Where did my backup compression go?? Oh, I found it.2 min read

Good morning everyone…

I cannot tell you how excited I  am to be posting my first #TSQL2SDay blog.  I am an avid follower of the hash tag each month and read all the great blogs that are published.  This is the first topic since I went live with my blog in January that I can actually contribute too.

The topic I have chosen is TDE backup compression.  This has had an impact on my work environment and  with the enhancement to SQL 2016 to allow backup compression again it has accelerated our effort to get 2016 installed.

Early last year our security team started an initiative to encrypt data at rest for all databases that contain PII data.  If you do not know what PII data is, it is any data that can used on its own or with other information to identify a persons identity.  (Wiki – PII)

Since TDE is so “Transparent” we did not foresee any issues enabling the technology through our development environment and in to production.  One downside I did notify the security and storage teams of was that as soon as we enable this we lose all compression on our SQL backups of three main product systems.  Our three main product databases that are each 400gb plus in size fall in to the PII category.  We currently use SQL native compression as default for all of our backups and we store them on an EMC Isilon X210 network storage device.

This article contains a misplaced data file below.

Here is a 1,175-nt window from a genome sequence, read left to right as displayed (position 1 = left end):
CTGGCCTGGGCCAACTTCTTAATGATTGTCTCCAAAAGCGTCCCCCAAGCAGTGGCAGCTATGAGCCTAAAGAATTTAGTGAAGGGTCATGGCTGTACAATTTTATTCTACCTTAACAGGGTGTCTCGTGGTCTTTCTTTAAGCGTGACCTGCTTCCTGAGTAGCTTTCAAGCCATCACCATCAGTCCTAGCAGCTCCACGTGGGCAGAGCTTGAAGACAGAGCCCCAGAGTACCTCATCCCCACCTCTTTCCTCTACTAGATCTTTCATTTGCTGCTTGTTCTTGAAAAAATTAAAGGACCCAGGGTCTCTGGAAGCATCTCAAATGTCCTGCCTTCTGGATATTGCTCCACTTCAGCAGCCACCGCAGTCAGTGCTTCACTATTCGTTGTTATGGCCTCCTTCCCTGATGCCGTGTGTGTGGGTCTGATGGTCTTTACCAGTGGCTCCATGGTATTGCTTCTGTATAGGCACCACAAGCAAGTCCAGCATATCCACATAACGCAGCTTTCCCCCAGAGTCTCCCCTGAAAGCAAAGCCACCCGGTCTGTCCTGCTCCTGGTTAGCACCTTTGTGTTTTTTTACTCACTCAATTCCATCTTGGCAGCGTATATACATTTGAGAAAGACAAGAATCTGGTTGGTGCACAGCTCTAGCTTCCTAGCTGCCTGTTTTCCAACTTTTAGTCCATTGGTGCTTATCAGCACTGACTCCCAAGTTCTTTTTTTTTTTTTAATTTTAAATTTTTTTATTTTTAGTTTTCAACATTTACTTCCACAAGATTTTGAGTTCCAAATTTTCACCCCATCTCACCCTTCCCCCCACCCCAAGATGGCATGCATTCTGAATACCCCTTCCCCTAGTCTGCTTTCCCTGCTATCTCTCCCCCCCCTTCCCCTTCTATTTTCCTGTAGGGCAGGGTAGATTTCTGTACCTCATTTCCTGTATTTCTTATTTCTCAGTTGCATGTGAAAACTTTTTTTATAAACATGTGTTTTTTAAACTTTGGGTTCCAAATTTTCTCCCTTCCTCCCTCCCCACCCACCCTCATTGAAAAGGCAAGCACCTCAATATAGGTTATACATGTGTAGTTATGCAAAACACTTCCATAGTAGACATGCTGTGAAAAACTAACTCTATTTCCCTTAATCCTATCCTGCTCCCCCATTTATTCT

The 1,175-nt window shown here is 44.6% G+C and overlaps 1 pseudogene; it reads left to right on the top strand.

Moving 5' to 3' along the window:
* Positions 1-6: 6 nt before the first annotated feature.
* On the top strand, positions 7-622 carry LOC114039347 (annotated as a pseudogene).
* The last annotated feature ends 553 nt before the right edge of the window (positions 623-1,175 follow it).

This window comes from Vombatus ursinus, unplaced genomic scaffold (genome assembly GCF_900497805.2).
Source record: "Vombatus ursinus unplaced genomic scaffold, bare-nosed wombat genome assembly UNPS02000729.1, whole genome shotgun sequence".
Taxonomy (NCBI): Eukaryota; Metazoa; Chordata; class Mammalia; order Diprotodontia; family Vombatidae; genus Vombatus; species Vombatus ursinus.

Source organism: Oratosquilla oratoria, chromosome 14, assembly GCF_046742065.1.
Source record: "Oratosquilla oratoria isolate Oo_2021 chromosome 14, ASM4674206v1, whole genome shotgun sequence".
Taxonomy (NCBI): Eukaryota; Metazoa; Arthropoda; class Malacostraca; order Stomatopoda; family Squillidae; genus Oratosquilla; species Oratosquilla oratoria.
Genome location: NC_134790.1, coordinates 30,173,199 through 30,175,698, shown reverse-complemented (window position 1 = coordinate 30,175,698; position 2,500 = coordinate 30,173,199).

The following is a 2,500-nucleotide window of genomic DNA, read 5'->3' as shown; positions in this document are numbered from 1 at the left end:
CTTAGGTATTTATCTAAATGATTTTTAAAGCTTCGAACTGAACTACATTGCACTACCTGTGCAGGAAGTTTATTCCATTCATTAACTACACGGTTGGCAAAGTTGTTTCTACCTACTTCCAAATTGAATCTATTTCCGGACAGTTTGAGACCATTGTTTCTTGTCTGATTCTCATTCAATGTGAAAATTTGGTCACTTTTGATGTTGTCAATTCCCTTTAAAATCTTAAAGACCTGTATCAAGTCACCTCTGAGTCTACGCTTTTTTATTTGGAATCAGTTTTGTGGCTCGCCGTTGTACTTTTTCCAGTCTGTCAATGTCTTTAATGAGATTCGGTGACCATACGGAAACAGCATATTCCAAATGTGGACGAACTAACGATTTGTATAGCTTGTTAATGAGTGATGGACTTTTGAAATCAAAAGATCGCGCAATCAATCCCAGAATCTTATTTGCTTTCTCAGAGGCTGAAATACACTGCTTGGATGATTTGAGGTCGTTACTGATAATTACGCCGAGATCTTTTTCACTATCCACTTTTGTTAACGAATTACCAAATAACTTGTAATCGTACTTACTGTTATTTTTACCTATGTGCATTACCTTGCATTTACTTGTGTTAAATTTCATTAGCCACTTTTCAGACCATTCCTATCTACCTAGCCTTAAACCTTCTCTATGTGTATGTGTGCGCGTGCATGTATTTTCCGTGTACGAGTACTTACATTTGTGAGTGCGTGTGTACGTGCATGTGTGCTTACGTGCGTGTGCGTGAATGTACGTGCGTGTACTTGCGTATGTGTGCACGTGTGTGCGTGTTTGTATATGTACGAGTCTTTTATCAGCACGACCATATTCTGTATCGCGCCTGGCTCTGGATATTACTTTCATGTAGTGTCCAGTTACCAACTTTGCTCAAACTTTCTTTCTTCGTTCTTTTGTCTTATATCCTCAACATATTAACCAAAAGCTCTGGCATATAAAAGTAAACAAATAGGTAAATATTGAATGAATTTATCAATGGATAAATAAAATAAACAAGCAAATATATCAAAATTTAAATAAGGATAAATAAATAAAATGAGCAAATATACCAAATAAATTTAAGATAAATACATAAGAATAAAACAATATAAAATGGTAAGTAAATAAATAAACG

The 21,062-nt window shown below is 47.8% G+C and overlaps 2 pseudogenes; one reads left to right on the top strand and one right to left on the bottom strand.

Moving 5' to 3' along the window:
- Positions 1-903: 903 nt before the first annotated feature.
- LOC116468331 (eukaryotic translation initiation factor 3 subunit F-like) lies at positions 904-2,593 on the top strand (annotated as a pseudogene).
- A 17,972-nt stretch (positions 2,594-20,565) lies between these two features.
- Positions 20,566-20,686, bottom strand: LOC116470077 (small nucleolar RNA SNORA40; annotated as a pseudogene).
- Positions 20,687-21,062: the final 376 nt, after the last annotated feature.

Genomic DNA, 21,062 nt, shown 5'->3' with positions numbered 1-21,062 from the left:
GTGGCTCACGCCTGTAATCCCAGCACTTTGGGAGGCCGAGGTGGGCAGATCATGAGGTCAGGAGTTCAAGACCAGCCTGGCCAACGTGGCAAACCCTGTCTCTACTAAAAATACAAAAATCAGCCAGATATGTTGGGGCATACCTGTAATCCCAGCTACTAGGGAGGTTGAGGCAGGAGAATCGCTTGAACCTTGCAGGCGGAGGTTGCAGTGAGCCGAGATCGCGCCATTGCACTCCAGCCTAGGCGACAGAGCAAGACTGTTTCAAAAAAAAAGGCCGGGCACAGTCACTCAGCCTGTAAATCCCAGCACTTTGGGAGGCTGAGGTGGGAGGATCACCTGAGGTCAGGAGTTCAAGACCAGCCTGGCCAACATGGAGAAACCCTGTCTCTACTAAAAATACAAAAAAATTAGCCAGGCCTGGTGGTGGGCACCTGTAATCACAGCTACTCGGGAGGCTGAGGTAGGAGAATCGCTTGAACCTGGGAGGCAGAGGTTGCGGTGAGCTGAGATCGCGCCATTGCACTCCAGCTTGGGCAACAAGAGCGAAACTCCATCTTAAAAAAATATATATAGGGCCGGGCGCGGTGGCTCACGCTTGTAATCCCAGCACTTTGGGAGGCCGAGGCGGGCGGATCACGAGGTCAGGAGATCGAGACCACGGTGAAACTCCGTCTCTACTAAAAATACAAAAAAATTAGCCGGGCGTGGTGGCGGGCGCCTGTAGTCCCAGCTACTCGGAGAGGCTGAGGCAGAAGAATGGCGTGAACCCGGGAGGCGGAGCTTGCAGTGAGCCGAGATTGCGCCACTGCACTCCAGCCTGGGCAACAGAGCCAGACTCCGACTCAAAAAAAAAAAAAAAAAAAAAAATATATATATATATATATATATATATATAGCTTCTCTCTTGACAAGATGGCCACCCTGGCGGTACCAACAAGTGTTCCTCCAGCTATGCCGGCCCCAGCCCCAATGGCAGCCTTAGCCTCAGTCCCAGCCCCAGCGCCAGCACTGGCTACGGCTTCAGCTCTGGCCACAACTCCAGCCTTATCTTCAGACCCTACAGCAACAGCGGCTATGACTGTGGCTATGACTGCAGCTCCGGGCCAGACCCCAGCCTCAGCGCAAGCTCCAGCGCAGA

After fighting the good fight with security and explaining our concerns from a backup storage perspective I was over ruled and the TDE project would be moving forward.

From my reading I knew that when 2016 was released it was supposed to have a feature to allow backup compression on TDE databases again.  So when RTM was available I installed it to a test server and performed some testing.

I found that we were able to get our compression back by setting the MAXTRANSFERSIZE to at least 65537 (64 KB) as outlined in this MSDN blog.  My testing yielded the best compression results using MAXTRANSFERSIZE of 131072 (128 KB)

As you can see we will be able to get back to 66% space savings with the new version.  I am still not sure why the time to compress is so much greater now.  But time is cheap and disk space is not. (Really it is pretty cheap these days)

So now I have started the project to migrate our product databases to SQL 2016 to take advantage of the TDE backup compression as well as some of the other “Shiny New Toys ” that I am sure others will be talking about on this #TSQL2SDay.


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